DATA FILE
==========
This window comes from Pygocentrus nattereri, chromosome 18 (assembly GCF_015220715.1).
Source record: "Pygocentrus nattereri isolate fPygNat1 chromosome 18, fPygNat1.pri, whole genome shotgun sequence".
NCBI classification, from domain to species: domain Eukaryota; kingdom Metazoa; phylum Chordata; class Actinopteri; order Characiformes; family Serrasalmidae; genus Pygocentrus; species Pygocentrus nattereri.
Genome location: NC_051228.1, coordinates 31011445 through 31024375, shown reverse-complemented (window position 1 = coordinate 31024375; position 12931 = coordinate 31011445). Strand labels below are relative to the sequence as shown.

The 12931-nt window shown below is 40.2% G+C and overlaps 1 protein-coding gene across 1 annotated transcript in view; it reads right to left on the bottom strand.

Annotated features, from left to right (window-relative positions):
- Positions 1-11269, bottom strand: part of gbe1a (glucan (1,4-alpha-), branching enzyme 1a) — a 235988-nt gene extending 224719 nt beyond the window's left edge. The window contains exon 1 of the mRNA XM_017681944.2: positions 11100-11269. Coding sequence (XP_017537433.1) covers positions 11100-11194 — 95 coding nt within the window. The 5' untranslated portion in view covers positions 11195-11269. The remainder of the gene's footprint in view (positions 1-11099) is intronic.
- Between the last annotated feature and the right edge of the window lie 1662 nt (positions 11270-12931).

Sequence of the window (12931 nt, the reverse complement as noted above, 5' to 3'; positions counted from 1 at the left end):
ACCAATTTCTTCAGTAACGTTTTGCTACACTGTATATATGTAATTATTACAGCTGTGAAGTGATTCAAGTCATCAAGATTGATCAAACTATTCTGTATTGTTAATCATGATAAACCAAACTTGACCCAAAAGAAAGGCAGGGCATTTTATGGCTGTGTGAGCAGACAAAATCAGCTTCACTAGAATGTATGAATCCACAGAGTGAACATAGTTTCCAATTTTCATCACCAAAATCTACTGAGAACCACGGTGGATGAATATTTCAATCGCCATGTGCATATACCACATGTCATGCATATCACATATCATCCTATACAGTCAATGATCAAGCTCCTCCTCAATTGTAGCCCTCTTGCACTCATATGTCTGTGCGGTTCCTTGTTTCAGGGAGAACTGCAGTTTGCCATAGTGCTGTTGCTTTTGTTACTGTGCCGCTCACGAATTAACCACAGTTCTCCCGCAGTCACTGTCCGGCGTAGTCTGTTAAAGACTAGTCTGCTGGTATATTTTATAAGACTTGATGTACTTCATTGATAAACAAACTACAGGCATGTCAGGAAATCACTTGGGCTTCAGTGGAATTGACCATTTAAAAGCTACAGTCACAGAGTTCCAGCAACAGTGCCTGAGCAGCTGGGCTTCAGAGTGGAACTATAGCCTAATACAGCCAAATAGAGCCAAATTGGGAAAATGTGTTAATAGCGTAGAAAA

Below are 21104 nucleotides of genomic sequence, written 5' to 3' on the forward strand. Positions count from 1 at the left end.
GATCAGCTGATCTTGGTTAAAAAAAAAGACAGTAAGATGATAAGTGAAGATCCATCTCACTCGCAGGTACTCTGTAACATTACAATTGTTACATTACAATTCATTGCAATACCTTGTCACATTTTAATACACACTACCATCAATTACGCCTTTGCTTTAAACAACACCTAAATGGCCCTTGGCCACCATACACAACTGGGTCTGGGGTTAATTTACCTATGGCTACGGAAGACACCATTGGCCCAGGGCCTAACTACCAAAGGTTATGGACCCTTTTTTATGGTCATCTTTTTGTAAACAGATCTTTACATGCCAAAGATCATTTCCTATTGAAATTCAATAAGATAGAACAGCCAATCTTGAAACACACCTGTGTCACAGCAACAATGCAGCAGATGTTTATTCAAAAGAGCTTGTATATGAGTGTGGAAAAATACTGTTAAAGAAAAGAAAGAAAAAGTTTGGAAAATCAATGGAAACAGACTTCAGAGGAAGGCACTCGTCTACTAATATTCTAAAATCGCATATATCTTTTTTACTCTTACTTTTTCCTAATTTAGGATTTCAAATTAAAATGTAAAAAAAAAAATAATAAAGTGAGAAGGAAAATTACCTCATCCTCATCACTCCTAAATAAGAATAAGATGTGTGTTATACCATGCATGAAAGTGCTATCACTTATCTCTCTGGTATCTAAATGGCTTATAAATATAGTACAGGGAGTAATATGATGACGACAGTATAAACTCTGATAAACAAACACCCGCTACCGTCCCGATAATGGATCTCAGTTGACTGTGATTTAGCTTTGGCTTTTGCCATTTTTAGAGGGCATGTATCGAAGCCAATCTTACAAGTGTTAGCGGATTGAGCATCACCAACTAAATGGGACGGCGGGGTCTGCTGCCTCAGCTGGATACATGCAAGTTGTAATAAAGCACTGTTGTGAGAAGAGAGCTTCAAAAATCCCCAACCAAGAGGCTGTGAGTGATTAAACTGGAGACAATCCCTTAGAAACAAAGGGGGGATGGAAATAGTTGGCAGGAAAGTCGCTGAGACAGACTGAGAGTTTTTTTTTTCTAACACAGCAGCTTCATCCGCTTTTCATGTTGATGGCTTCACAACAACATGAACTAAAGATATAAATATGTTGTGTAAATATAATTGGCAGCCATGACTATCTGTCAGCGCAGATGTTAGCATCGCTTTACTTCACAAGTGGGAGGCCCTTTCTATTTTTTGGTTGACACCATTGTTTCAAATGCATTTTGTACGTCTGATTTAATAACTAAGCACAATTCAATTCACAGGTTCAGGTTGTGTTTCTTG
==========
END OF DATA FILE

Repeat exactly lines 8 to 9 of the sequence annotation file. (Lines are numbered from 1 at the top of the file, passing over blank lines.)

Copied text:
- Between the last annotated feature and the right edge of the window lie 1662 nt (positions 11270-12931).

Sequence of the window (12931 nt, the reverse complement as noted above, 5' to 3'; positions counted from 1 at the left end):